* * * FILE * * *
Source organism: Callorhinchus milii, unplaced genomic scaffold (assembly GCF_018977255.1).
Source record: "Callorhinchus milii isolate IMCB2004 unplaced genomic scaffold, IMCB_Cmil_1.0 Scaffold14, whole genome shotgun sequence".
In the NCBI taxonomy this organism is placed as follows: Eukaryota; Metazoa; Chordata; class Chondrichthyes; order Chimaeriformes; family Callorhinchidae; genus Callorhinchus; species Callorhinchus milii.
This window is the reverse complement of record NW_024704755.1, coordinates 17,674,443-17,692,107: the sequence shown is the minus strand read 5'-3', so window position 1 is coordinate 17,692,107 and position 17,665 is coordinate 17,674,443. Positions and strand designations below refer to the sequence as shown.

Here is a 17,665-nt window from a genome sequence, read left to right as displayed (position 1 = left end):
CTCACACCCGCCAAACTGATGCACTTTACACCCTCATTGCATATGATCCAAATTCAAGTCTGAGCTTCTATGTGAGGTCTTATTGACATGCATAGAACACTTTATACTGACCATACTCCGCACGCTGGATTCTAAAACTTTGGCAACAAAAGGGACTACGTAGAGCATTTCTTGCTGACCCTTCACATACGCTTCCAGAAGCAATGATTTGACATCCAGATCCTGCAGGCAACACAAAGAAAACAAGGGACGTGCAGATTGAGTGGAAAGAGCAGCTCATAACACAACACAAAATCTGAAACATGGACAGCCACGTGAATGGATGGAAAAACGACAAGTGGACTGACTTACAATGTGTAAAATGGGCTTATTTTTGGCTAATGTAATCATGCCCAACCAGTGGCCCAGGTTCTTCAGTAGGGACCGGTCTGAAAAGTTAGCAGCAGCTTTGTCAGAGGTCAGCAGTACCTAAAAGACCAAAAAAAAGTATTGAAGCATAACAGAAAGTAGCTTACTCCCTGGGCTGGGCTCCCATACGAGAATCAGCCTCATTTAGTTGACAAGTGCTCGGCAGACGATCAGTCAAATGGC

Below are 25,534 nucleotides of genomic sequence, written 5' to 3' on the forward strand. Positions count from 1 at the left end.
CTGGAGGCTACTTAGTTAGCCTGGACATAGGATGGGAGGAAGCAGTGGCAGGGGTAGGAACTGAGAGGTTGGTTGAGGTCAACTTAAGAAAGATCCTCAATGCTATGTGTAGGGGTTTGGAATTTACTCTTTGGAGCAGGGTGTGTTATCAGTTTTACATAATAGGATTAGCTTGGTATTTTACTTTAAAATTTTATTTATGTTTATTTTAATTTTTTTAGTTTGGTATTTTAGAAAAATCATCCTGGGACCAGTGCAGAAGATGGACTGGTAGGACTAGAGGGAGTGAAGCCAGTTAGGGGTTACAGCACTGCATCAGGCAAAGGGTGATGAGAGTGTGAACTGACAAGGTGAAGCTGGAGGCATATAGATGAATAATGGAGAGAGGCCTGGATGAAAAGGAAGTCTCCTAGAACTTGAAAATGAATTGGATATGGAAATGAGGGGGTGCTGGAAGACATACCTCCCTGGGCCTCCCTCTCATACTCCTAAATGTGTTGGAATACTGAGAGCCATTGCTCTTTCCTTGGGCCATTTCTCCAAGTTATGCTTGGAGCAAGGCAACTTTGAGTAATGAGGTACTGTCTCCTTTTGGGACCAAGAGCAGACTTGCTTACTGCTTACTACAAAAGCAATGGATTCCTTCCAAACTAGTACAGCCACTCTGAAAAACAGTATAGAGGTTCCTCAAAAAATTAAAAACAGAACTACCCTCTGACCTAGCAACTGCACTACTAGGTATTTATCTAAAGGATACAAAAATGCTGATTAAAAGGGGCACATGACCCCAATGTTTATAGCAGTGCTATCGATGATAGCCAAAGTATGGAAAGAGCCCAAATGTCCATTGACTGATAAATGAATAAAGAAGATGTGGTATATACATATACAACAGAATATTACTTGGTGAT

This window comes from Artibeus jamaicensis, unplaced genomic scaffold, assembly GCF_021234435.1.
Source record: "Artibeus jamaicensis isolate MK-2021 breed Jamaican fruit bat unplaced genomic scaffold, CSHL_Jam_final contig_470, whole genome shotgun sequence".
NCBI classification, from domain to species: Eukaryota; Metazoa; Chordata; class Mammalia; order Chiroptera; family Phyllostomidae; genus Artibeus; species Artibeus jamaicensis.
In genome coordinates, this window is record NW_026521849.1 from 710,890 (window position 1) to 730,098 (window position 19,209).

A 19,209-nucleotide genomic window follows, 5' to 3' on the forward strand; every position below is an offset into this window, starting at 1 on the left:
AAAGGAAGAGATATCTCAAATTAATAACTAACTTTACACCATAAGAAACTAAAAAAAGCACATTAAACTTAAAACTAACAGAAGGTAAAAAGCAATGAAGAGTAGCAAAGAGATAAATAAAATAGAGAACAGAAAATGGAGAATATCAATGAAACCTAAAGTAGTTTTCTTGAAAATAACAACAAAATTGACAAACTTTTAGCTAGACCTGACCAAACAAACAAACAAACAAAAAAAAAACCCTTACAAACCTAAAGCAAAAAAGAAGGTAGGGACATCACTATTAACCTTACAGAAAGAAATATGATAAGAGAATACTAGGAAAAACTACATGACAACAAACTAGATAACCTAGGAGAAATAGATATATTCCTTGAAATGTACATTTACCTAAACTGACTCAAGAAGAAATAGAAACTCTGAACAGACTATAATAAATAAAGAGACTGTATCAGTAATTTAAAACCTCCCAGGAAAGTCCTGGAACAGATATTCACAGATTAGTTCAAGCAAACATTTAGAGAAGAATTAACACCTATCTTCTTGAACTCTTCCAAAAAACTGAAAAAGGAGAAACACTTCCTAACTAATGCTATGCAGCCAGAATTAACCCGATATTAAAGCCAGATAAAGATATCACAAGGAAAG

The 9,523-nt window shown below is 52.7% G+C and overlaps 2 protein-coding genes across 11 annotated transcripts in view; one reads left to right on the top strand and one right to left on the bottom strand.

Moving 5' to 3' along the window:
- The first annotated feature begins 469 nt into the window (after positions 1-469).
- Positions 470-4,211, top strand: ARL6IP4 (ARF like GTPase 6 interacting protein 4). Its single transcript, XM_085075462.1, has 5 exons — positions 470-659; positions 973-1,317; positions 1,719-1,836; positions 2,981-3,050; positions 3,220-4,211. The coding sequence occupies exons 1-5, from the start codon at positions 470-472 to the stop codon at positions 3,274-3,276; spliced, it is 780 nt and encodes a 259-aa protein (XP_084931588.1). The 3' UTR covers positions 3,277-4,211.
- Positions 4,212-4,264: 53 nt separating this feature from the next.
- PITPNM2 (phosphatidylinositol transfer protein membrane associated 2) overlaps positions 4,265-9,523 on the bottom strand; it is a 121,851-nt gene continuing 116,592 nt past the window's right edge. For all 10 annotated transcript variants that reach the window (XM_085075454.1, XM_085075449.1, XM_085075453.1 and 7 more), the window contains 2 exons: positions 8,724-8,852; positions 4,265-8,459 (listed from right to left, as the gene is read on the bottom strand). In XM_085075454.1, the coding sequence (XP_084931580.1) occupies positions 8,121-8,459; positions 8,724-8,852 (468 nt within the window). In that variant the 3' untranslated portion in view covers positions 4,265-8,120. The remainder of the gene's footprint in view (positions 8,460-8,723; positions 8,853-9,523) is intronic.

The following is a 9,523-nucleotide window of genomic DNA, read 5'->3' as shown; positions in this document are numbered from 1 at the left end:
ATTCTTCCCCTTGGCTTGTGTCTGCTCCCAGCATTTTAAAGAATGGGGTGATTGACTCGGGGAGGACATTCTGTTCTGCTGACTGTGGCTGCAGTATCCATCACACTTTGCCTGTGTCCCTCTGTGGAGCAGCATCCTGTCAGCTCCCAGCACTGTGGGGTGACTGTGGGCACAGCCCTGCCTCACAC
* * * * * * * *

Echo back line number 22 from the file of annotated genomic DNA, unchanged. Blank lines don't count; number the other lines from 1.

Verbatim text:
ATTCTTCCCCTTGGCTTGTGTCTGCTCCCAGCATTTTAAAGAATGGGGTGATTGACTCGGGGAGGACATTCTGTTCTGCTGACTGTGGCTGCAGTATCCATCACACTTTGCCTGTGTCCCTCTGTGGAGCAGCATCCTGTCAGCTCCCAGCACTGTGGGGTGACTGTGGGCACAGCCCTGCCTCACAC